Here are links to our hand-picked, loose leaf, white teas:

Organic Monkey-Picked White: 100% organic & fair trade certified, single-estate, white tea

Snowflakes: white tea tips that resemble the well-known silver needle tea

Meditative Mind: white tea blended with green tea jasmine pearls & rosebuds

Friday, May 1, 2009

Hey Tuffy Steeper, What's Your Name?

I think the worst thing about being an unpaid intern is that I don’t get my own desk. Everything is shared, and usually in a state of disarray when I show up. Cracker crumbs on the desk, pencils on the floor, wonky keyboards, various post-it notes scattered around that say things like: “Danielle. Guy from hotel called. 617-594-9862.”One major bonus of having my own desk means that I can stash my personal necessities—in addition to the standard office supply fodder—conveniently in, on, and near it. Extra shoes, chap-stick, lotion, my favorite mug, photos of celebrations long passed, and perhaps most importantly: my secret stash of loose leaf tea and steepware. You know, the things that make a desk as home away from home as can be, despite the fact that piles of paperwork, renegade paperclips, and runaway bric-a-brac serve to remind me that I am, regretfully, at work. But alack! No desk is to be had for the time being. This means I must be on-the-go at all times, carrying everything I could possibly need between leaving home for work at 8 a.m. and leaving class at 10 p.m. in one trusty behemoth of a bag. Notebook, folder, keys, gum, two pens, one pencil, a stack of business cards, one hair stick, hand sanitizer, sunglasses, a voice recorder, mini brush and USB drive, wallet, hand lotion, eye drops, sunglasses, a delightful assortment of snacks and lip gloss, a Reese's Peanut Butter egg--whoops, nevermind, and a used copy of Jane Eyre all currently reside here. Perhaps I shouldlearn to live with less, but such is my lot: hauling my portable life on trains, buses, temporary desks, and classrooms.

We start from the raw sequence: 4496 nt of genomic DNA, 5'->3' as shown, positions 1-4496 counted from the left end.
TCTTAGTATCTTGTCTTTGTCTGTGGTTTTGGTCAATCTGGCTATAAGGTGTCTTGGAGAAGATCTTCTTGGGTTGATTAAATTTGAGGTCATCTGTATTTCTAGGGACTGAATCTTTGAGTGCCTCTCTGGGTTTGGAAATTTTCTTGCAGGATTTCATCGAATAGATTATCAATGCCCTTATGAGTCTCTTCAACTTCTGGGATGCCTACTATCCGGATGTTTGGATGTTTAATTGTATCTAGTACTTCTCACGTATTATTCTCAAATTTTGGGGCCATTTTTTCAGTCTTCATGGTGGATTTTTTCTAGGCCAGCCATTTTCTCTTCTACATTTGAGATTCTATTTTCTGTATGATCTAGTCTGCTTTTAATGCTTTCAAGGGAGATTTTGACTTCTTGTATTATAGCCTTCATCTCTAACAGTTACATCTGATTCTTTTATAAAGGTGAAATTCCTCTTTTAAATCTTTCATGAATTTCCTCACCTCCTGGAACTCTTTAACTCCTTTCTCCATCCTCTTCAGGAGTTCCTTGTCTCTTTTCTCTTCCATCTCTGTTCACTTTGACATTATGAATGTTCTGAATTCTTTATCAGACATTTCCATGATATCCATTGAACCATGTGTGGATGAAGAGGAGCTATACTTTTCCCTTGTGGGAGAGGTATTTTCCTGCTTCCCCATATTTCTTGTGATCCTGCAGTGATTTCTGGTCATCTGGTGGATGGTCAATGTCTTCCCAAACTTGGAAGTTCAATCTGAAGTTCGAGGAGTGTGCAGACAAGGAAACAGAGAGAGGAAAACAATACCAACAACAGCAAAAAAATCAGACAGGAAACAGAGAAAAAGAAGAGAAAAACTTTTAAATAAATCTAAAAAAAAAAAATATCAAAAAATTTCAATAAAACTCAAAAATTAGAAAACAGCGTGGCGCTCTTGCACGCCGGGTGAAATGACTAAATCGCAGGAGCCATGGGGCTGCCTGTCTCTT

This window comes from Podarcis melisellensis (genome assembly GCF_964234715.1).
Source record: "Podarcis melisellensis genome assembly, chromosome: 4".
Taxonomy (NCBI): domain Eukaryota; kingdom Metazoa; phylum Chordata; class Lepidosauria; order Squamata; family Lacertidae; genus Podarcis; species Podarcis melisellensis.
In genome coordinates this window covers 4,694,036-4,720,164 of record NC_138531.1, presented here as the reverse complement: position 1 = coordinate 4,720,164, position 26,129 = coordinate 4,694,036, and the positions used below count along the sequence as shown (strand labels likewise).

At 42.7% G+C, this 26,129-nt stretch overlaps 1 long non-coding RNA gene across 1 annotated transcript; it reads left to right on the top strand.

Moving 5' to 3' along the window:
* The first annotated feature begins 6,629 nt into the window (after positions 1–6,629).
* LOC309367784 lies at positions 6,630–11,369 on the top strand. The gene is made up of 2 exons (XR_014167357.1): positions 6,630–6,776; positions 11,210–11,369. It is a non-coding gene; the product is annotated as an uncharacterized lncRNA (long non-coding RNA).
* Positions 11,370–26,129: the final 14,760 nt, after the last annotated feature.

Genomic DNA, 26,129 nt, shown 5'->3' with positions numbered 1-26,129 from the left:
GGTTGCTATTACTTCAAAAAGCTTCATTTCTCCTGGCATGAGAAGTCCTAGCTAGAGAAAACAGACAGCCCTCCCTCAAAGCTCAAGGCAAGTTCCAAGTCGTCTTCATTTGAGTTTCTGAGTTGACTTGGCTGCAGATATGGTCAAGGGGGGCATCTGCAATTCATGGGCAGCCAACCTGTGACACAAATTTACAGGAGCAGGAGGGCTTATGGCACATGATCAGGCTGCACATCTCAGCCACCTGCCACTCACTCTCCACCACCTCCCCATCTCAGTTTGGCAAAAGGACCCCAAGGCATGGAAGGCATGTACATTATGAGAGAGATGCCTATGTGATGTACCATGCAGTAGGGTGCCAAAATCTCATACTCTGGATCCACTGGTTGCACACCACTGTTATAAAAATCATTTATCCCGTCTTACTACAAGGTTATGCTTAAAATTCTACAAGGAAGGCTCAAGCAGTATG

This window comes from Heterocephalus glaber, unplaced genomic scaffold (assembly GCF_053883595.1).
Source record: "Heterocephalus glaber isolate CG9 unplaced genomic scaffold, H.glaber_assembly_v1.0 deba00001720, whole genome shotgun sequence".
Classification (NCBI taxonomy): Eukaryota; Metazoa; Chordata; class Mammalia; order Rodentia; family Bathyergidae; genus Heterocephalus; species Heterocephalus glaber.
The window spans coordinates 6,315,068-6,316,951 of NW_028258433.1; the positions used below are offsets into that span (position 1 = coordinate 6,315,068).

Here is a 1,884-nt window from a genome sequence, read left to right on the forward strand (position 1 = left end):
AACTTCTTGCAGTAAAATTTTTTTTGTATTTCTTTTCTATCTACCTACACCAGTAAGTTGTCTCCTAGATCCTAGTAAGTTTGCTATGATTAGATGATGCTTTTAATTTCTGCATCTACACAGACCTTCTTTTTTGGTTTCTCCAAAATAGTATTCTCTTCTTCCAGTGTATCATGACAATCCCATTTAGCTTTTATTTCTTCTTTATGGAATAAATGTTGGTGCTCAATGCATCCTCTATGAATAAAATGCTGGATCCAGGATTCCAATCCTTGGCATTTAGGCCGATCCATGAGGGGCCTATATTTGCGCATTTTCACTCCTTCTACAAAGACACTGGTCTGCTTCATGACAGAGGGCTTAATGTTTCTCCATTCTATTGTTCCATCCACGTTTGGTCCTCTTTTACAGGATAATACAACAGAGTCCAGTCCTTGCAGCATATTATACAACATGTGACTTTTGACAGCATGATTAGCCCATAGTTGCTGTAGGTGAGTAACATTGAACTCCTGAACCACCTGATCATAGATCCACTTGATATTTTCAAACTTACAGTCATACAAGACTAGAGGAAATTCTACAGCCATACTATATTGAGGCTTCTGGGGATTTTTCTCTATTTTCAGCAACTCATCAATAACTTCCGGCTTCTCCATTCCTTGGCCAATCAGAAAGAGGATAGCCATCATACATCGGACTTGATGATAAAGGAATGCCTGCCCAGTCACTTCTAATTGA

Fortunately for me, a miraculous device has finally been created so that this process of hauling my crap around can include loose leaf tea. I don’t know about the rest of you, but no matter how small a steeping device is, it’s never. small. enough. Fragile parts or awkward shapes certainly don’t make them handy for travel, while loose leaf steeping mugs for travel essentially have yet to be perfected. Enter the Tuffy Steeper. This silicone steeper is, quite literally, what I have been waiting for all my life. Okay, not all my life, but ever since my loose leaf tea-drinking odyssey began two-and-a-half years ago. It collapses conveniently into a flat circle about a ¼” thick, and the combination lid/saucer fits snugly into the top, making it a cinch to add to my ridiculous bag of stuff. Since I’m already waxing girly with the contents of my purse, I’ll go ahead and make things worse by announcing that I just love that it’s purple.

The Tuffy Steeper also proves its genius in practice. As I fumble around in the office kitchen one morning, I’m quite pleased to be busting out my loose leaf tea in the workplace once again. Now I will say this: Unfortunately, this wonderfully roomy steeper is a smidgen too large (at the top) for my standard-issue 8 ounce coffee mug. Fortunately, it really had no affect whatsoever on my ability to steep tea. The top part of the steeper stuck out of the mug, and so what? If I had my own desk I’d also have my own (bigger) mug (instead I borrow a lonely mug from the dish rack). Cleanup at the end of the day involved nothing more than a quick swish of tap water before I was on my way to class. Personally, I think it would be pretty slick if these things had a sort of plastic sleeve or protective disc that the infuser could fit into, so that you could toss it around and not worry about those rogue cracker crumbs and extraneous debris getting all over it. In any case, I’m just chuffed that I can have my luxury loose-leaf tea to go.

Ode to Tuffy Steeper. And Colorado.